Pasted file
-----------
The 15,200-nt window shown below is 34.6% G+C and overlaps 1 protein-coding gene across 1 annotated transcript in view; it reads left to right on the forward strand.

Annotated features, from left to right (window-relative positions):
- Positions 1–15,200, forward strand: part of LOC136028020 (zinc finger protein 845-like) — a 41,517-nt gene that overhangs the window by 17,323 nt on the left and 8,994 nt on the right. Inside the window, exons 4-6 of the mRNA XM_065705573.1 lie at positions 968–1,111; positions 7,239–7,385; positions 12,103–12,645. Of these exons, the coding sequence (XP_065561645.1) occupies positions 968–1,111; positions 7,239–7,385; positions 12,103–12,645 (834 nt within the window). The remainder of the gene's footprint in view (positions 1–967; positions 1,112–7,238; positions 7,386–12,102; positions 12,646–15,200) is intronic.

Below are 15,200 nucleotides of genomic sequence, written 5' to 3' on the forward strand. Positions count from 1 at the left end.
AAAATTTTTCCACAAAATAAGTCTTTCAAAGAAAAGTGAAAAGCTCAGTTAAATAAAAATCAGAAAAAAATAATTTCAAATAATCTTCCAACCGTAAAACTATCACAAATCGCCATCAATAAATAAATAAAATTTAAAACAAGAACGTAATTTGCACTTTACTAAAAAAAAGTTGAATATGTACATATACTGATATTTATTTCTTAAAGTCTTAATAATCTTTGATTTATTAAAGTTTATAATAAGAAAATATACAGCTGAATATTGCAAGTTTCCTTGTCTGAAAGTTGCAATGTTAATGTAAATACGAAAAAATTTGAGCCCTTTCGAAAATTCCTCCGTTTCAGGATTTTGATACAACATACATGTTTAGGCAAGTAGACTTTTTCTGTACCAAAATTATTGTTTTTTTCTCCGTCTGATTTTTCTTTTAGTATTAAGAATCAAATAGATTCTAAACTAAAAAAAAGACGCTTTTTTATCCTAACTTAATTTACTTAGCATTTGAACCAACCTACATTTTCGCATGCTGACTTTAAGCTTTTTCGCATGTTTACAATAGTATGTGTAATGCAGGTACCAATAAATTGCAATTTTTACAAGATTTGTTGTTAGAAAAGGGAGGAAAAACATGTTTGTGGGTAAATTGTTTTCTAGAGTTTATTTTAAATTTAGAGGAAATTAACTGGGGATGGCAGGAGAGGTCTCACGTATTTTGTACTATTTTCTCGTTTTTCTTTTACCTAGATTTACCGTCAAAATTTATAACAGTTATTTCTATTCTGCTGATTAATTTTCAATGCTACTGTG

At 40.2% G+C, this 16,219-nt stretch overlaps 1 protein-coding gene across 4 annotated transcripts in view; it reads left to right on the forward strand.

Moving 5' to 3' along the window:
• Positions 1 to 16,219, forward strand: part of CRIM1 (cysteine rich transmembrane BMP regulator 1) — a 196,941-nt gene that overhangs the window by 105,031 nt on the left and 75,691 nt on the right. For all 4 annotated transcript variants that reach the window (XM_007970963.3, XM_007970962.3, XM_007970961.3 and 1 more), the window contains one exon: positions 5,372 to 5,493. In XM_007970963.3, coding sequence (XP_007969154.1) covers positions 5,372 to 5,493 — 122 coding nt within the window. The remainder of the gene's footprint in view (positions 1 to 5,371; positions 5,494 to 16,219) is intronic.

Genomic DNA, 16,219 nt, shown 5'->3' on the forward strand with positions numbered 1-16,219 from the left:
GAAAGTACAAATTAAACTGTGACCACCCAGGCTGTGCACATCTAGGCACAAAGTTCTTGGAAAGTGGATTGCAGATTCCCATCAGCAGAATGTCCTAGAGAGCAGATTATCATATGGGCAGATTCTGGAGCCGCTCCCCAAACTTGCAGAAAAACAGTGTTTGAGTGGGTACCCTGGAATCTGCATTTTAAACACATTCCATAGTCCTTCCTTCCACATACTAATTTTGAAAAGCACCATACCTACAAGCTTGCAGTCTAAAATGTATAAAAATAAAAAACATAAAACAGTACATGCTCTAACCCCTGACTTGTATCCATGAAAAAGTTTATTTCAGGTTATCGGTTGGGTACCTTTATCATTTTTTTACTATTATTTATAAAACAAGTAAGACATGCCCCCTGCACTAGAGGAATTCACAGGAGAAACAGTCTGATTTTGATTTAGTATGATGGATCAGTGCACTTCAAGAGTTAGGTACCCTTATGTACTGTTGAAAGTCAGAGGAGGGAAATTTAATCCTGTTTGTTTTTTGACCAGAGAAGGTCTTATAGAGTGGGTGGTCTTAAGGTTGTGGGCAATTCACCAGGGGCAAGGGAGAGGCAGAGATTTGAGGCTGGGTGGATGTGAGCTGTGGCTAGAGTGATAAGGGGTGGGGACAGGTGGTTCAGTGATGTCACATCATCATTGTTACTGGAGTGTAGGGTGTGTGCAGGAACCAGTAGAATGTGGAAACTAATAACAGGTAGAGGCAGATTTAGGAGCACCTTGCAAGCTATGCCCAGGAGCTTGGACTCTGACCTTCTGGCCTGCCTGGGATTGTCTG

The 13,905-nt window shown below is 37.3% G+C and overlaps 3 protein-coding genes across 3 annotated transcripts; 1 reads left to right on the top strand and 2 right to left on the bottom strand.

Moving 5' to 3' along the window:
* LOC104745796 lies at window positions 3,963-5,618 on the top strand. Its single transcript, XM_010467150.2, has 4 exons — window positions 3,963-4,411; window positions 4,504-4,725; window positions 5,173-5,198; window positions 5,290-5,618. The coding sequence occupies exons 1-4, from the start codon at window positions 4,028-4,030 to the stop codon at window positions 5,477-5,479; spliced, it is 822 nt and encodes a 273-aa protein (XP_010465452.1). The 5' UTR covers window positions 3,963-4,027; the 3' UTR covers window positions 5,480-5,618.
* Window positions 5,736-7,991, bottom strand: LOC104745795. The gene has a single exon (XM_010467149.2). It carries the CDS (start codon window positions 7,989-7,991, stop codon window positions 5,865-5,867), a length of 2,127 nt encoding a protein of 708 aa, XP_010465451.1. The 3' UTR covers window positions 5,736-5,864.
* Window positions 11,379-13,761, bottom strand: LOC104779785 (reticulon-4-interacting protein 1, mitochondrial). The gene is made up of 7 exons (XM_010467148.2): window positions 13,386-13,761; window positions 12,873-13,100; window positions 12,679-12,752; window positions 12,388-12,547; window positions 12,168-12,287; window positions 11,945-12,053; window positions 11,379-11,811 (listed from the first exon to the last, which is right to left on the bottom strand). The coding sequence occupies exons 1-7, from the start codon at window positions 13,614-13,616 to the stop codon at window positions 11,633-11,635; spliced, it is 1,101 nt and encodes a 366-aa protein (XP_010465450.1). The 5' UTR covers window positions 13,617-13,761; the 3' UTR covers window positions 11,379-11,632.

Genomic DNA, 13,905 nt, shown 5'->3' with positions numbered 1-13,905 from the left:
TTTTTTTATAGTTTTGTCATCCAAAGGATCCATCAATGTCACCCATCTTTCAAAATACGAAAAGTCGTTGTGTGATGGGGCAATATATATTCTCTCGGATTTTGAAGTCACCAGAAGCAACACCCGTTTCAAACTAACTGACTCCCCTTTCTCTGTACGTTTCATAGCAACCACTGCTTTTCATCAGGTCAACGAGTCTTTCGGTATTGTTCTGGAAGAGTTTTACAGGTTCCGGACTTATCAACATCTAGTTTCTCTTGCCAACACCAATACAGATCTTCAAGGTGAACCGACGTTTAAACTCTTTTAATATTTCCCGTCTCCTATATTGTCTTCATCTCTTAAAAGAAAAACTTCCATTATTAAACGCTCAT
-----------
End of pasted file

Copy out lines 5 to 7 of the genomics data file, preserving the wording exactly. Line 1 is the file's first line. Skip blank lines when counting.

AAAATTTTTCCACAAAATAAGTCTTTCAAAGAAAAGTGAAAAGCTCAGTTAAATAAAAATCAGAAAAAAATAATTTCAAATAATCTTCCAACCGTAAAACTATCACAAATCGCCATCAATAAATAAATAAAATTTAAAACAAGAACGTAATTTGCACTTTACTAAAAAAAAGTTGAATATGTACATATACTGATATTTATTTCTTAAAGTCTTAATAATCTTTGATTTATTAAAGTTTATAATAAGAAAATATACAGCTGAATATTGCAAGTTTCCTTGTCTGAAAGTTGCAATGTTAATGTAAATACGAAAAAATTTGAGCCCTTTCGAAAATTCCTCCGTTTCAGGATTTTGATACAACATACATGTTTAGGCAAGTAGACTTTTTCTGTACCAAAATTATTGTTTTTTTCTCCGTCTGATTTTTCTTTTAGTATTAAGAATCAAATAGATTCTAAACTAAAAAAAAGACGCTTTTTTATCCTAACTTAATTTACTTAGCATTTGAACCAACCTACATTTTCGCATGCTGACTTTAAGCTTTTTCGCATGTTTACAATAGTATGTGTAATGCAGGTACCAATAAATTGCAATTTTTACAAGATTTGTTGTTAGAAAAGGGAGGAAAAACATGTTTGTGGGTAAATTGTTTTCTAGAGTTTATTTTAAATTTAGAGGAAATTAACTGGGGATGGCAGGAGAGGTCTCACGTATTTTGTACTATTTTCTCGTTTTTCTTTTACCTAGATTTACCGTCAAAATTTATAACAGTTATTTCTATTCTGCTGATTAATTTTCAATGCTACTGTG

At 40.2% G+C, this 16,219-nt stretch overlaps 1 protein-coding gene across 4 annotated transcripts in view; it reads left to right on the forward strand.

Moving 5' to 3' along the window: